The worst is yet to come

Medical staff are concerned the worst is yet to come. “We are not even halfway through our Covid-19 vaccination rollout programme but what we saw unfolding this week was disastrous,” said a Gauteng doctor. “We watched as people, some not even in their masks, collected and spread Covid-19 without a care in the world. If we think Covid-19 has been bad, if we think hospitals have been strained, wait and see the true repercussions of it within a few weeks.”

Hit by the dual crises of Covid-19 and civil unrest, funeral practitioners in Gauteng and KwaZulu-Natal have raised the alarm that they will soon run out of coffins.  Monageng Legae, the spokesperson for the South African Funeral Practitioners’ Association, said that they are experiencing a shortage of coffins because their supply chain for the two provinces has been interrupted by the civil unrest.

KZN’s Simelane warned that if a community loses a clinic or a hospital now, it won’t be rebuilt because there is no money.

Simelane said many hospitals were running out of food and would soon have an oxygen crisis if nothing changes. She said specialist services, X-rays and some surgeries were no longer available and expressed concern over pregnant women as well as Covid-19 patients getting the care they need. She added that the looming fuel crisis will also have a dire effect on emergency medical services.

There had been a big increase in people needing urgent medical help after being stabbed, shot, burnt or run over by vehicles. “The blockading of provincial and local routes has had a severe chain reaction, with potentially dire consequences for our compatriots. It has had a direct bearing on the prospects of recovery for those who are sick or injured, and for those who need to go into life-saving medical procedures.

Simelane said many facilities were unable to perform X-rays and no referrals to specialist care were being made because patient transport had collapsed.

“Direct threats have also been received by staff at various hospitals and clinics including Edendale, Osindisweni, Mahatma Gandhi Memorial Hospital, and KwaDabeka Community Health Centre. The majority of clinics that are run by eThekwini Municipality have had to be closed due to the unrest,” Simelane said.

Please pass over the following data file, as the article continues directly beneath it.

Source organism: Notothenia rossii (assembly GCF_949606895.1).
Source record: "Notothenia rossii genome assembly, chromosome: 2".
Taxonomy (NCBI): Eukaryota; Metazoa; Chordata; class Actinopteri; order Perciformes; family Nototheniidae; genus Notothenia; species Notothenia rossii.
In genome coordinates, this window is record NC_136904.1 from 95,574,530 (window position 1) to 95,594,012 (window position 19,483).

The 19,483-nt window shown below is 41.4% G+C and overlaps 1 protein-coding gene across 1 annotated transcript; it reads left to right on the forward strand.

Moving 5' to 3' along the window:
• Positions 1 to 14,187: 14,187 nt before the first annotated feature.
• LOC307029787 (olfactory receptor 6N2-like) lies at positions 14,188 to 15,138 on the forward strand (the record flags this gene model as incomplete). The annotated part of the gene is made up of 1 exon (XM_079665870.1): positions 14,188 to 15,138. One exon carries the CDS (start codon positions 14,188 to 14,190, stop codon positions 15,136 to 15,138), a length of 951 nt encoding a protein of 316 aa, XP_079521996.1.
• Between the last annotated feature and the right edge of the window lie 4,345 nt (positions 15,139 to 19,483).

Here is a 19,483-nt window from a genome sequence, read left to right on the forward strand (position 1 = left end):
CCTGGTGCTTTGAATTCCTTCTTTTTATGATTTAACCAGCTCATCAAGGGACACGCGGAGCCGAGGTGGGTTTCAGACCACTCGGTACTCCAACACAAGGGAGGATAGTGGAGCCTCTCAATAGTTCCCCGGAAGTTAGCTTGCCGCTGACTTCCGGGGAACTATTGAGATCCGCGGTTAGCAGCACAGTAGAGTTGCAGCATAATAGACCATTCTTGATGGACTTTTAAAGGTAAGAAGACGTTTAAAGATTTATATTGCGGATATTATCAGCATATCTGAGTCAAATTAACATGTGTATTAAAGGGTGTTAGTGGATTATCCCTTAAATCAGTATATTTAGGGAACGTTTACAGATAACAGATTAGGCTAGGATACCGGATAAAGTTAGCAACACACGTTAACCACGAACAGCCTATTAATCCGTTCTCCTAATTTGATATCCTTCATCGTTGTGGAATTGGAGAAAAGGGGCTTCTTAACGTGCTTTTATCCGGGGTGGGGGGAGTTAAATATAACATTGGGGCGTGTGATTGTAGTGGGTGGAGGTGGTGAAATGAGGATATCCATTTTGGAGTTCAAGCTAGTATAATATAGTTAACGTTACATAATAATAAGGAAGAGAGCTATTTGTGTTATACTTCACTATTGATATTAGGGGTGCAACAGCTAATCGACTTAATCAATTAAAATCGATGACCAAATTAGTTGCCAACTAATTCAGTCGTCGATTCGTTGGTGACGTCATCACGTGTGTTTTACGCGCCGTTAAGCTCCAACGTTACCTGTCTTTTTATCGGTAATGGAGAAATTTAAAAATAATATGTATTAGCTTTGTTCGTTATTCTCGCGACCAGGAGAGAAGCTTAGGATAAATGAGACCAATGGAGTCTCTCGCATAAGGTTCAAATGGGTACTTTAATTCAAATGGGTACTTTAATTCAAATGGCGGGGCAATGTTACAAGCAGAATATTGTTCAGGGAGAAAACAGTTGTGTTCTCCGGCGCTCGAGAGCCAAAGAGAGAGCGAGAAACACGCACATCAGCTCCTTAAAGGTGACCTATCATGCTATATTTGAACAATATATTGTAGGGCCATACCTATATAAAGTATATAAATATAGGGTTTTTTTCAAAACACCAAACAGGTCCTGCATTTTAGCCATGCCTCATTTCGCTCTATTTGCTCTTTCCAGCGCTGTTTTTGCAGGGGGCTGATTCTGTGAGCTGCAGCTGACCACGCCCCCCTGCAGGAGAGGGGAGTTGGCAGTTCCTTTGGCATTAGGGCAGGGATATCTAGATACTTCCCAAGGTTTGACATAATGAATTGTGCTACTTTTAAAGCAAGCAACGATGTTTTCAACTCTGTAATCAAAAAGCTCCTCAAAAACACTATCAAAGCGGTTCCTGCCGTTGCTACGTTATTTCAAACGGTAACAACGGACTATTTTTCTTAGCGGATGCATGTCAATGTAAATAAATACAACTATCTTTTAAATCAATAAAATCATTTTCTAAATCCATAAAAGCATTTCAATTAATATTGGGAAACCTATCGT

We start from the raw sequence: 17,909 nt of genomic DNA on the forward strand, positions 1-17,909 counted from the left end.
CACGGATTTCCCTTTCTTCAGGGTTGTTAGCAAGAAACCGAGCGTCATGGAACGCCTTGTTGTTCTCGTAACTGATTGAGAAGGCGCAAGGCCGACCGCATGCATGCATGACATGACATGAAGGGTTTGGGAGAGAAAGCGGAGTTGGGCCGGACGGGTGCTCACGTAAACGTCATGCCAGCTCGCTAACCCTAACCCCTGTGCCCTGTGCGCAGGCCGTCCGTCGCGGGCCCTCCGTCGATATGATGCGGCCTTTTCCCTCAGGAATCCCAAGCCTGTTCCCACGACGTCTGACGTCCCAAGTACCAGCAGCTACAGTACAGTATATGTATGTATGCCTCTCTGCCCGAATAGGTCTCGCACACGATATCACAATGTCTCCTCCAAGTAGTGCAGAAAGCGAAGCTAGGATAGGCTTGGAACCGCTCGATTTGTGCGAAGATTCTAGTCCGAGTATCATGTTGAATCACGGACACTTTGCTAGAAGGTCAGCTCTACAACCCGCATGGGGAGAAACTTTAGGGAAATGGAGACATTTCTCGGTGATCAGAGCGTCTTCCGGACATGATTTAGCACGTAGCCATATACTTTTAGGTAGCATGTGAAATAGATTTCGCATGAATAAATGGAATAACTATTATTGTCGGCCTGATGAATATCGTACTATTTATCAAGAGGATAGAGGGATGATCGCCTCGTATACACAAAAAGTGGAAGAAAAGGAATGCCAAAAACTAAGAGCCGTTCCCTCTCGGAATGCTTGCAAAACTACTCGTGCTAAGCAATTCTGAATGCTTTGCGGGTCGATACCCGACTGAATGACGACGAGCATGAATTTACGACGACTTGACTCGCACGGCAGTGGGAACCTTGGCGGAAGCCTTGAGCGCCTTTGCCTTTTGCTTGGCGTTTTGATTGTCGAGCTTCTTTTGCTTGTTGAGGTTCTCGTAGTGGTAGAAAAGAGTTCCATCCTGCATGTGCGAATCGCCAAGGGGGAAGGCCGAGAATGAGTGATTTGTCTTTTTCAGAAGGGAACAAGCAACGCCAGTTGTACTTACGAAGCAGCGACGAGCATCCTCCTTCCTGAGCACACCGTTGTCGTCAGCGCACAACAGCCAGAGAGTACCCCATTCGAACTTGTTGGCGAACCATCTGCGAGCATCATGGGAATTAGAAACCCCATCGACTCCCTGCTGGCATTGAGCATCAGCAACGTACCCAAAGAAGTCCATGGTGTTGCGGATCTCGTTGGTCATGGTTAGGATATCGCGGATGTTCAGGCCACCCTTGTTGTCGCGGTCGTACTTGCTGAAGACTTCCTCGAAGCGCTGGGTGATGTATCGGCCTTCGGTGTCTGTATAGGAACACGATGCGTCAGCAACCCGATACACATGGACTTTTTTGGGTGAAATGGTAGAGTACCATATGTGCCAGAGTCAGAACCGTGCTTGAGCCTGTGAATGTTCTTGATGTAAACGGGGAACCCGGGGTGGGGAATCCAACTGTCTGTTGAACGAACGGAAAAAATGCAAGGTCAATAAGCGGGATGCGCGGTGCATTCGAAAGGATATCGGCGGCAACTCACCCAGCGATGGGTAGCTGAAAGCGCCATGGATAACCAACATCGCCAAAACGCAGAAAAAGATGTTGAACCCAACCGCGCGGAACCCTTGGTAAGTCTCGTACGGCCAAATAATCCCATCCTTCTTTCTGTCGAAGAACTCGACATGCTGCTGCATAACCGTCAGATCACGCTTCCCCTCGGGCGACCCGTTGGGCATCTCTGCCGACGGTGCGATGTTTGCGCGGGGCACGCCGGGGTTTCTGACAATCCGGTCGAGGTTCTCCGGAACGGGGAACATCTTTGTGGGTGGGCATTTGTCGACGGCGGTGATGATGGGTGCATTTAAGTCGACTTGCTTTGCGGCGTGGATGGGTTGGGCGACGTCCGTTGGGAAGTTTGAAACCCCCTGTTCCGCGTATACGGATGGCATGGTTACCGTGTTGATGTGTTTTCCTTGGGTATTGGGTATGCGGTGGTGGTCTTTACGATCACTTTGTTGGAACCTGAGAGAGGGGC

Doctors Without Borders on expressed their deep concern over the impact of civil unrest in Gauteng and KwaZulu-Natal on healthcare services. “The unrest also prevents the provision of essential healthcare delivery by blocking patients, medical staff and critical supplies from reaching facilities.

They said there had been disruptions in every district of KwaZulu-Natal, where staff cannot work because of public transport stoppages, road closures and the suspension of private ambulance services. “Emergency departments, which are already stretched by a surge in Covid-19 cases, are overwhelmed due to staff shortages and a huge influx of trauma cases linked to the violence, forcing doctors to choose who receives life-saving treatment, and who does not,” their statement continued.

The Doctors Without Borders team was blocked from assisting with the Covid-19 response in the province, according to the statement, and a decade-old HIV/TB programme had to be abandoned after the team was threatened.

Earlier in the week spokespeople for Netcare and Life Healthcare in the province confirmed that their facilities were still open but under pressure because of staff shortages and the interruption of contracted services as a result of the civil unrest.

South Africa’s National Health Laboratory Service (NHLS), which does Covid-19 testing for the public health sector, has warned that its operations in Gauteng and KwaZulu-Natal have been affected by civil unrest in the two provinces.

KwaZulu-Natal has been particularly hard-hit, said NHLS spokesperson Mzi Gcukumana. He said testing was not possible at the moment for the province, and patients who are sick are not coming forward for testing, putting more communities at risk of contracting Covid-19.

While South Africa is still calculating the tally of the vaccine stock and medicines stolen in last week’s unrest in KwaZulu-Natal and Gauteng, there is still much uncertainty about plans to restore medicine security.

Shafrudeen Amod, a pharmacist in Durban, says with big retail pharmacies closed many independent community pharmacists are now left to deal with patients running out of medication for both communicable and non-communicable diseases, with crucial support and communication lacking from the government and the Pharmacy Council.